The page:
Pristine audio processing

The CompIQ series of compressors is not gonna alter the magic voice of your instrument. They preserve the original guitar or bass tone while providing unobstructed, pristine audio compression. The high dynamic range of these compressors allows for natural-sounding clean tones and low noise, artifact-free audio processing without the distortions usually introduced by optical compressors.

Key features 

  • Blackmer® VCA analog compressor
  • True RMS-level detector
  • Ratio 1:1 to inf:1 (limiter)
  • Threshold -40dB to +10dB
  • Make-up Gain -6dB to +20dB
  • Hard/Soft compression knee
  • Fast/Slower dynamic attack and release timings
  • Normal/Deep Side Chain Filter
  • Non-linear side-chain processing above 1KHz (for Normal SCF), HPF reaching -12dB at 130Hz (for Deep SCF)
  • Dry/Wet mix
  • 5-LEDs compression display
  • True analog bypass
  • Hi-quality FET audio IC, low tolerance parts, WIMA capacitors
  • Black powder-coated MINI-size genuine Hammond aluminum enclosure
  • 9-12 V DC external power supply (not included), center negative, 12mm long barrel plug
  • 3-years premium warranty (direct to manufacturer, international, transferable)

More info

 Manual
 Video demo | More
 Compare compressors
 CompIQ MINI Pro vs. other minions

Weight0.3 kg
Dimensions9.2 × 3.7 × 5.5 cm
Technical Specifications

Input impedance: 1MΩ
Output impedance: <100Ω
Ratio: 1:1 to inf:1
Threshold: -40dB to +10dB
Make-up gain: -6dB to +20dB
0dB Referrence Input Level: -20dBu (77.5mV)
Total amount of compression: usually 20dB for -20dBu (77.5mV) input level; 36dB for +4dBu (1.23Vrms) input level, all at inf:1 Ratio
Dynamic Auto Attack time: ~7ms in Fast setting; ~15ms in Slower setting
Dynamic Auto Release time: ~70ms in Fast setting; ~220ms in Slower setting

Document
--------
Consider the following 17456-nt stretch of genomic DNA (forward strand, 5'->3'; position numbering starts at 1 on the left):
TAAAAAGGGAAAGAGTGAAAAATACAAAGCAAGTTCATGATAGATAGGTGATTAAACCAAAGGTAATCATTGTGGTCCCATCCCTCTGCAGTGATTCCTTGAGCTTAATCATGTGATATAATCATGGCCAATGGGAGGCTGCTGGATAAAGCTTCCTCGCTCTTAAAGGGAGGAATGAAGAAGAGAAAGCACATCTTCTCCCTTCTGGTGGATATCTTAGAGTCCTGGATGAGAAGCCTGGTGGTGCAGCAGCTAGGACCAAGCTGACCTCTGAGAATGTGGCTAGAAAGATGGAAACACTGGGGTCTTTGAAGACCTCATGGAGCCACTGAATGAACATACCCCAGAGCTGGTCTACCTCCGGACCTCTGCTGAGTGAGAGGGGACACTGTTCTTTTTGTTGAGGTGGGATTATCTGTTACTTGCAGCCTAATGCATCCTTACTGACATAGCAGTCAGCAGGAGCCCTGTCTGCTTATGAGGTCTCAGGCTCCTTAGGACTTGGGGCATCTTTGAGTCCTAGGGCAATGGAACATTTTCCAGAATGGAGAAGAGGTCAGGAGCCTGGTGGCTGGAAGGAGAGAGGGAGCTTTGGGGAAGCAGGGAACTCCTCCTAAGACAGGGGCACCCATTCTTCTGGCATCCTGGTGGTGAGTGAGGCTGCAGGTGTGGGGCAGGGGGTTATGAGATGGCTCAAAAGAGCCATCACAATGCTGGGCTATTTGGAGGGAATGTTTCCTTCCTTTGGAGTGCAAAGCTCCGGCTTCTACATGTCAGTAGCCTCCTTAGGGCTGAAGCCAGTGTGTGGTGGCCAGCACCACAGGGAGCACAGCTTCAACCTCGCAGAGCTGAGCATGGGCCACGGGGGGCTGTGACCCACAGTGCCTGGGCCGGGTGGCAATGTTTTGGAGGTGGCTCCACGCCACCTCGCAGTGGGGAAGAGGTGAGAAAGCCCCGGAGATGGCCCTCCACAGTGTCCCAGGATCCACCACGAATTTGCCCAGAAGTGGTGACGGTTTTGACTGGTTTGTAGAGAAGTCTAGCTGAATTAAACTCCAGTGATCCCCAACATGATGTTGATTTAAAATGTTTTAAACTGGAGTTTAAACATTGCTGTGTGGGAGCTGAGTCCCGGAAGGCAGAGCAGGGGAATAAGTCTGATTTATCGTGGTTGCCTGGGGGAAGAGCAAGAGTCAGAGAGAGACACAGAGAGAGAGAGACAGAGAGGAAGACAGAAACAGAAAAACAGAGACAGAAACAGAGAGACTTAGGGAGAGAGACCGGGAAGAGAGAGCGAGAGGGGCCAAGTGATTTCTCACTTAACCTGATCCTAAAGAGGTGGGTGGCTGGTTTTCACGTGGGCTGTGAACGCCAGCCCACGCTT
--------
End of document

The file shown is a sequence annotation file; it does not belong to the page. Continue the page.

Dynamic Timing: transients are handled faster; steady signals are handled slower
Side-chain high-pass filters: Normal (non-linear, easy-slope, high-pass above 1KHz), Deep (additional -12dB@130Hz)
THD: <0.1% 1kHz, 0dBu in/out, 600Ω load, 24KHz BW, 12VDC power, through 6th harmonic
Max Input Level: +5.5dBu
Max Output Level: +5.5dBu
Frequency response: -2dB @ 40Hz; 0dB in between 100Hz and 22KHz
5-LEDs Gain Reduction Display: calibrated for -20dBu reference input level
Voltage Range: 9-12VDC, center negative [ – ], power supply not included
DC Power Plug Barrel: Ø 5.1/2.1mm, 12mm long
Current consumption: < 15mAh @ 9VDC; < 23mAh @ 12VDC
Product weight: 0.17Kg
Shipping weight: 0.3Kg

COMPIQ 101

The CompIQ series of compressors
Circuit Design
Dynamic Processing
Analog Engines®
Control Element
Side-Chain Detection
Side-Chain Filter
Side-Chain Frequency Compensation
Adjustable Input Level
Input Clipping LED
Balanced Output
Crossover
Compression Ratio
Threshold
Dynamic Auto Timing
Attack Time
Release Time
Make-up Gain
Compression Knee
EQ
EQ Bypass
Dry/Wet Mix
Saturation
Saturation Filters
Compression Display
9V Battery Operation
DC Power Range
Current Consumption
More Info
Compressor / Limiter
Dual Band / Stacking
2
Blackmer® VCA
True RMS-Level Sensor
Normal / Low / Deep
lows only
YES
-9dB to +6dB
> +6dBu signal levels
-
Linkwitz–Riley
70Hz to 1KHz
1:1 to inf:1
both bands
-40dBu to +10dBu
both bands
Auto Fast / Slower
both bands
F / S: 5‐7ms / 10-15ms
F / S: 70ms / 100‐220ms
-6dB to +20dB
both bands
Hard / Soft
both bands
Through Make-up Gains on Wet line (boost/cut)
-
YES
On Dry Line
adjustable
Lo / Hi Cut filters and Level controls
6-LED
both bands
-
9-18VDC center negative
Ø 5.1/2.1mm, 12mm long
< 69mAh @ 9VDC
< 110mAh @ 18VDC
Compressor / Limiter
Single Channel
1
Blackmer® VCA
True RMS-Level Sensor
Normal / Low / Deep
YES
-
-
Transformer Balanced / Floating
with optional DITOS DI board